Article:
Dan Ferrell writes about DIY car maintenance and repair. He has certifications in Automation and Control Technology and Technical Writing.
When your car's air conditioning system smells bad, it's usually a musty and moldy odor. Often, the culprits are:
- a cabin air filter in need of replacement
- a humid evaporator, or
- an AC evaporator clogged with mold or fungi.
During the normal operation of your car's ventilation, heating, and air conditioning (AC) systems, the cabin air filter helps trap moisture, dirt, soot, pollen and other foreign particles to provide clean air to the system. Eventually, trapped particles and mold eventually clog the filter, reducing AC efficiency and causing the bad odor you smell when the AC operates.
Also, during AC operation, the evaporator drains water from the moisture it removes from the air. Over time, the evaporator's drain may clog and water becomes trapped. This provides a damp environment good for mold to grow around the evaporator and ductwork.
The next sections show you how to inspect your car's cabin air filter and evaporator and how to do a simple treatment to get rid of your car's bad AC smells.
In This Article
- Check the Cabin Air Filter
- Check the AC Evaporator
- Fighting the Source of Your Car Air Conditioner Smell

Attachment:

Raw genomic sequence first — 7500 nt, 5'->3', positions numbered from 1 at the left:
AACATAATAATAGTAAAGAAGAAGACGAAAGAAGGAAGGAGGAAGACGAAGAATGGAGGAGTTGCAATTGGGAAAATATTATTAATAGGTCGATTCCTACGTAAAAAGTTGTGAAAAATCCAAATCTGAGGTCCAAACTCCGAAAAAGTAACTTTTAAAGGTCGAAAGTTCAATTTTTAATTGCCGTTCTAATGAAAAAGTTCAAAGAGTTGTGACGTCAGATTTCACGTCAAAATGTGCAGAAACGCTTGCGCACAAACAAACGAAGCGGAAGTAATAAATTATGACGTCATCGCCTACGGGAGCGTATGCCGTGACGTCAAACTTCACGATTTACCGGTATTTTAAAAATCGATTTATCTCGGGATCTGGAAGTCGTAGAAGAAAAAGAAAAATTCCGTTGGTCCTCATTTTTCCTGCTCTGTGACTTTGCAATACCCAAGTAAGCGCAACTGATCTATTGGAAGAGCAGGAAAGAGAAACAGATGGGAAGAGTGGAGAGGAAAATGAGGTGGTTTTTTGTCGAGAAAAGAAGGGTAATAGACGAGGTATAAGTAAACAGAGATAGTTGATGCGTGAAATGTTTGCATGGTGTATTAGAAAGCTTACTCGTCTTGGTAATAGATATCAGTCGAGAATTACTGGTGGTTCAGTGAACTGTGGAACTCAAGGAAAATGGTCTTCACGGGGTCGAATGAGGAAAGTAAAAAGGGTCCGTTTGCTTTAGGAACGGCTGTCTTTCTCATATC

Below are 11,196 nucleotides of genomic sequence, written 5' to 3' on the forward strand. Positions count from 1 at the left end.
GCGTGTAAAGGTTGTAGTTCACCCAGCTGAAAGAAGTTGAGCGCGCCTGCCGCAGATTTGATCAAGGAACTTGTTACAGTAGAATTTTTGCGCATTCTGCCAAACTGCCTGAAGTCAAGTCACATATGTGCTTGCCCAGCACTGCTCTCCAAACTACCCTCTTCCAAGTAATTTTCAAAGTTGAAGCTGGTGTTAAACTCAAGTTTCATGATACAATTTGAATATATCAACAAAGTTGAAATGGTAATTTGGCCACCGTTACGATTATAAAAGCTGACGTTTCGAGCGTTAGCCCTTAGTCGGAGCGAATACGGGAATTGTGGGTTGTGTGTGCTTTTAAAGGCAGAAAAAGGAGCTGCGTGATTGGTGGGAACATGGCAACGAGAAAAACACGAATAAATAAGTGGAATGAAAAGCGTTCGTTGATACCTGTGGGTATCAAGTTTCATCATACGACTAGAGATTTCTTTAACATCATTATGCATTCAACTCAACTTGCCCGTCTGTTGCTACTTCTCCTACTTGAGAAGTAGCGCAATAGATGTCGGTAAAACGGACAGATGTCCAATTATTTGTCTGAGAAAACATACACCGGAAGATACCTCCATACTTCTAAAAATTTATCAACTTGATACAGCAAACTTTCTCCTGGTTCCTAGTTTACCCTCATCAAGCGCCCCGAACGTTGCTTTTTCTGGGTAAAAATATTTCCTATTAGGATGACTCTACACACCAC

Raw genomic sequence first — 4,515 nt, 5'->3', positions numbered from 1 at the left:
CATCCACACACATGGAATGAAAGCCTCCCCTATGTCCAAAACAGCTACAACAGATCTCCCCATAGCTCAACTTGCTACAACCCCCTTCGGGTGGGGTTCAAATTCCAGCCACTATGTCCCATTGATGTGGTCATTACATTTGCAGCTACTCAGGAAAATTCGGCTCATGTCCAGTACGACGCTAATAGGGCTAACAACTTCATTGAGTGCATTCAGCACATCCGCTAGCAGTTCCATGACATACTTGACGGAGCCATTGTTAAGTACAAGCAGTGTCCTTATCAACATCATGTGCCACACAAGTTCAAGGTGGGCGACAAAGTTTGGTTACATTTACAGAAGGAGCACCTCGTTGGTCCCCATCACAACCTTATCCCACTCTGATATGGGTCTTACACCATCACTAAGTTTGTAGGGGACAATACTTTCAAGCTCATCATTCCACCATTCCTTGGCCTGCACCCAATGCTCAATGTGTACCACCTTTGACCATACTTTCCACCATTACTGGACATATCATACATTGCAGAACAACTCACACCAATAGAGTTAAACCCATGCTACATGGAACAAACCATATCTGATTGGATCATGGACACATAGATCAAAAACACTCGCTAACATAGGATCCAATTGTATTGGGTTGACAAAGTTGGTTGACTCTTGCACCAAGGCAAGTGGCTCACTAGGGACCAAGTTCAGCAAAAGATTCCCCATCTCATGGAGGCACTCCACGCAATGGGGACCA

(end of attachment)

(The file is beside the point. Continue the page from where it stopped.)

- Keeping Your AC System Odor Free
1. Check the Cabin Air Filter
The cabin air filter is designed to trap pollutants like pollen, dirt, and soot that find their way through the AC, heating and defrost systems.
Most newer vehicles come with a cabin air filter that is usually replaced once a year. Check your car owner's manual or vehicle repair manual for the filter location and service schedule.
Finding the Cabin Filter
Usually, you'll find this filter:
- behind the glove compartment,
- under the dashboard,
- under the hood,
- or in the engine compartment in a case between the blower motor and evaporator core.
Remove the filter from its case and examine the element. If it is too dirty or clogged, the filter is not allowing sufficient air to pass through, affecting HAVC system operation and probably fouling the air that circulates inside the cabin.
Types of Air Filters
There are different types of air filters:
- particle-trapping with a charcoal layer
- electrostatically charged to trap smaller particles
- capacity for large particles
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The charcoal layer helps to suck in odor-causing particles. Other types of filters may even prevent the growth of mold, algae, yeast, mildew, and other bacteria. Check your car owner's manual or repair manual for a suitable filter for your application.